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Samantha Warshick is organizing Halifax’s first LIVERight Gala on Friday, Nov. 30, to raise money for the Canadian Liver Foundation. She lost her father to liver disease when she was 28 years old. (Contributed)
Samantha Warshick is organizing Halifax’s first LIVERight Gala on Friday, Nov. 30, to raise money for the Canadian Liver Foundation. She lost her father to liver disease when she was 28 years old. (Contributed)

Clayton Park woman organizing Halifax’s first LIVERight Gala

Samantha Warshick’s father went into the hospital on a Monday and passed away on Saturday morning. Now she’s working hard to prevent that from happening to someone else.

“It was a really quick loss. He got sick very quickly with liver failure,” says Warshick, a marketing professional who lives in Clayton Park. “He was diagnosed with liver disease at 62 and it was too late to be able to seek treatment. It was such a shock to our family.”

She wanted to do something positive in memory of her father, so she organized several spin-a-thons and raised more than $6,500 for the Canadian Liver Foundation.

She also volunteered to help organize Halifax’s first LIVERight Gala, which takes place Friday, Nov. 30, at the Halifax Marriott Harbourfront Hotel. Tickets are $100 or a table of 10 for $1,000 and include hors d’oeuvres, a three-course dinner, a live auction with Layne the Auctionista and an exclusive performance by jazz singer Tia Brazda.

“It’s all about raising awareness because it’s important for all of Atlantic Canada to know more about liver disease,” says Warshick. “We want people to understand the importance of early screenings and what to watch out for.”

She says liver disease symptoms are similar to those of the flu, like weight loss, nausea, fatigue and loss of appetite. Since people are often plagued by these issues as they get older, she says it can be difficult to know you have liver disease until the later stages.

There are also damaging misconceptions about how a person develops liver disease.

“People assume you have to have an alcohol problem, but only one out of 100 types of liver disease is caused by alcohol,” says Warshick. “Canada’s obesity problem means many people are developing non-alcoholic fatty liver disease due to an unhealthy diet.”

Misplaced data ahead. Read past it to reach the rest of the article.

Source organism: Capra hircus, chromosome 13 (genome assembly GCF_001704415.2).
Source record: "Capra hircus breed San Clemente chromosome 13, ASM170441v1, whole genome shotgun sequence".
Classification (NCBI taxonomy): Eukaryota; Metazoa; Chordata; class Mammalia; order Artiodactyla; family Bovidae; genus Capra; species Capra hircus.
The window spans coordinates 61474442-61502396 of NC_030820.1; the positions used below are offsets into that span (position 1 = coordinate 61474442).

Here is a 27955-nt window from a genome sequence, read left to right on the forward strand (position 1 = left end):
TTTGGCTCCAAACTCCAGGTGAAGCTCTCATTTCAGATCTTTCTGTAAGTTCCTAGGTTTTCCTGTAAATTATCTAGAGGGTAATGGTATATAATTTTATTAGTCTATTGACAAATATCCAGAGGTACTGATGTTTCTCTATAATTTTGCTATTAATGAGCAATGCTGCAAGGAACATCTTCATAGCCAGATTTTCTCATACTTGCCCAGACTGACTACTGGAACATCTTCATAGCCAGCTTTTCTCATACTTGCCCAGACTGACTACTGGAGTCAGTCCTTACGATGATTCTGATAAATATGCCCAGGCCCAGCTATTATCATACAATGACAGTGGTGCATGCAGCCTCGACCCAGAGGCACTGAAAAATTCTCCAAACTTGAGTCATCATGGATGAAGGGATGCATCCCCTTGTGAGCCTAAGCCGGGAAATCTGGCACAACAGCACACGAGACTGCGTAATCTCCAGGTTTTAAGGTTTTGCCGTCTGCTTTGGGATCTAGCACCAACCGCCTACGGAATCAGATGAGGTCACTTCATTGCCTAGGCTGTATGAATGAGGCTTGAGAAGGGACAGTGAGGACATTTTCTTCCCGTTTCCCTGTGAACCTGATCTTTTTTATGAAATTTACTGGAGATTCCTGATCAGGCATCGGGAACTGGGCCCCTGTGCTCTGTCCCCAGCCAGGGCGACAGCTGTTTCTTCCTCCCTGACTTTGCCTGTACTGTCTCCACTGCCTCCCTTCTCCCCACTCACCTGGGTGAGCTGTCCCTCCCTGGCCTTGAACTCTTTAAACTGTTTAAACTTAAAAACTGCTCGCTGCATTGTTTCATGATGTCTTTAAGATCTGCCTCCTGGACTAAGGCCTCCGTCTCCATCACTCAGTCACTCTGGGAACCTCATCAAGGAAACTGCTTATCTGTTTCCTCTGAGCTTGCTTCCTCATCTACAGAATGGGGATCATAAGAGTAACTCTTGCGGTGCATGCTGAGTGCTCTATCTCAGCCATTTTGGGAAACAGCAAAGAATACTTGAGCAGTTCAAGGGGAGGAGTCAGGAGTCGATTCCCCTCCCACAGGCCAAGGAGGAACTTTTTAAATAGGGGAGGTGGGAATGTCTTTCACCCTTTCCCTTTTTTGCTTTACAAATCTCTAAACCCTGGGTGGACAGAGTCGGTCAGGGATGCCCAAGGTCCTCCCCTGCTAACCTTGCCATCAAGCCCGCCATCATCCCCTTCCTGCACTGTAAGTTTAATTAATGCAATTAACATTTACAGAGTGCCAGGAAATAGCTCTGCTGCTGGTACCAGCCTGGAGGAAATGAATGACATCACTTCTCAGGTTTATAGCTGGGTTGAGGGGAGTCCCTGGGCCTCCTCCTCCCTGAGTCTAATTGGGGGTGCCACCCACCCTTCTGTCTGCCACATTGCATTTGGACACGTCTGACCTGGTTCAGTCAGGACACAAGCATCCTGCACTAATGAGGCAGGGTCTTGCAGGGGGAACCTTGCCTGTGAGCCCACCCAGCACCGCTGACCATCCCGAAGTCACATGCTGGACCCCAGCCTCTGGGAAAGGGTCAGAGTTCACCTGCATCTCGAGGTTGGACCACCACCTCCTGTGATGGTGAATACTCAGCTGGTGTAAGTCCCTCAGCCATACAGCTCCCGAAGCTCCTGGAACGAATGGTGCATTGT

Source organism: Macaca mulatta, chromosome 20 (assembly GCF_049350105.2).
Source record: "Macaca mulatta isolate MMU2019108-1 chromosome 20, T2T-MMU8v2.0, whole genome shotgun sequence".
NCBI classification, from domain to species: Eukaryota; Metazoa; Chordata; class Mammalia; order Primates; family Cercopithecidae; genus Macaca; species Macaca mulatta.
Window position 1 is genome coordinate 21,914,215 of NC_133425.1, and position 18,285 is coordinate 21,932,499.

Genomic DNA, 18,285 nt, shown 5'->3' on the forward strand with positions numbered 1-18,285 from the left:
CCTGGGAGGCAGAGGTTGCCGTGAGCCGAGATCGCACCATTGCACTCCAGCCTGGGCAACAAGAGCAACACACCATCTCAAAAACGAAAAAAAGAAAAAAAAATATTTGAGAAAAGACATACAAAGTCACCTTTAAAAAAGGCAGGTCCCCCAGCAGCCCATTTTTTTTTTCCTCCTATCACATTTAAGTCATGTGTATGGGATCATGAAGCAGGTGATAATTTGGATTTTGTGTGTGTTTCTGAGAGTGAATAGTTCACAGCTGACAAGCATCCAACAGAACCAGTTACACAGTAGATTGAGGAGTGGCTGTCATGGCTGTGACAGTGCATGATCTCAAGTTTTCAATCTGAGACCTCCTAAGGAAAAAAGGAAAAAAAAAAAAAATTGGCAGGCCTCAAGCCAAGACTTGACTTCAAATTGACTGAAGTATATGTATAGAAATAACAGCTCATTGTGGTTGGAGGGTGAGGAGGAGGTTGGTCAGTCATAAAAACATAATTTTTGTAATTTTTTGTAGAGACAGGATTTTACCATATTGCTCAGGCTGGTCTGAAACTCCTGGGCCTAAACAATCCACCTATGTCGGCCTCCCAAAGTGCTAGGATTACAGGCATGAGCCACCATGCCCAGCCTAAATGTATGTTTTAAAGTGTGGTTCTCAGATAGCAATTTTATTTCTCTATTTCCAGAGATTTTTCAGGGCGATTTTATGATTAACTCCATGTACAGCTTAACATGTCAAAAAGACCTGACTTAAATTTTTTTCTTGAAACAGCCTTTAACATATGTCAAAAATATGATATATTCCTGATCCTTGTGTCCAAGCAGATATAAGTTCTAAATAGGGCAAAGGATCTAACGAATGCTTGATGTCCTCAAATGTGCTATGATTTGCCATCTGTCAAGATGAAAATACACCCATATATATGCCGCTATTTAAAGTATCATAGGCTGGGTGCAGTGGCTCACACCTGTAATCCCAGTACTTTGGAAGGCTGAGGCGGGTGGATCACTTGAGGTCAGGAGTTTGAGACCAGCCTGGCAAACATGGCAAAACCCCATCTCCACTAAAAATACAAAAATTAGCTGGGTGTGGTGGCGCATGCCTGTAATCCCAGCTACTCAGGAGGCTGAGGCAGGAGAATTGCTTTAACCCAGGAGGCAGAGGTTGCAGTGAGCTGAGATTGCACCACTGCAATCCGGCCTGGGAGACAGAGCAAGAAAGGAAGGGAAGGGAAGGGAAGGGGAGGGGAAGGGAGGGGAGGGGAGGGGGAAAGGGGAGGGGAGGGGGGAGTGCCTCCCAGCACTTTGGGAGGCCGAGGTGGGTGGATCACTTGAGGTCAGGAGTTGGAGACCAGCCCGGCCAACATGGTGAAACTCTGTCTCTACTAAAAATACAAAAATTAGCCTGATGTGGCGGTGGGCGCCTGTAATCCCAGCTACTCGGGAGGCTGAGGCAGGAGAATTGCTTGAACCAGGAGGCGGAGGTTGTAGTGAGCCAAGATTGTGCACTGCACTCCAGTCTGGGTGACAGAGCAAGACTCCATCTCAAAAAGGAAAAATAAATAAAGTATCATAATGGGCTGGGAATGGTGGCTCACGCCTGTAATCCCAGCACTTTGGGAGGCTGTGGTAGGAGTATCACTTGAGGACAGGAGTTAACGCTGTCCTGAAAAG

Dr. Kevork Peltekian heads up the Division of Digestive Care and Endoscopy with the Nova Scotia Health Authority and specializes in liver disease and transplantation at the Queen Elizabeth II Health Sciences Centre.

He says more than one in four Atlantic Canadians may be affected by liver disease, which translates to more than 650,000 people, and that fatty liver disease is estimated to affect 20 to 40 per cent of Canadians.

“Samantha knows the silent nature of liver disease,” says Dr. Peltekian, who will be speaking at the LIVERight Gala. “She understands the stigma attached to liver disease and she wants to make a difference.”

He says liver disease can progress to cirrhosis without any signs or symptoms, so the best tactic is to focus on prevention by identifying and managing each individual’s risks.

Fatty liver disease progression can be halted by losing weight (if the person’s BMI is 30 or more), managing their blood sugar if they’re overweight and have diabetes, minimizing medications and supplements known to cause fatty liver, as well as limited alcohol intake (10 drinks per week for women and 15 drinks per week for men).

Liver transplants only happen in six Canadian cities and Halifax is one of them. Warshick is hopeful that Halifax’s first LIVERight event will boost awareness of liver disease and raise much-needed funds for Canadian research.

“I know that nothing I do will bring my dad back, but if we can raise enough money to find a cure for even one type of liver disease — save even one family from the grief we’ve had to go through — then it will be worth it.”

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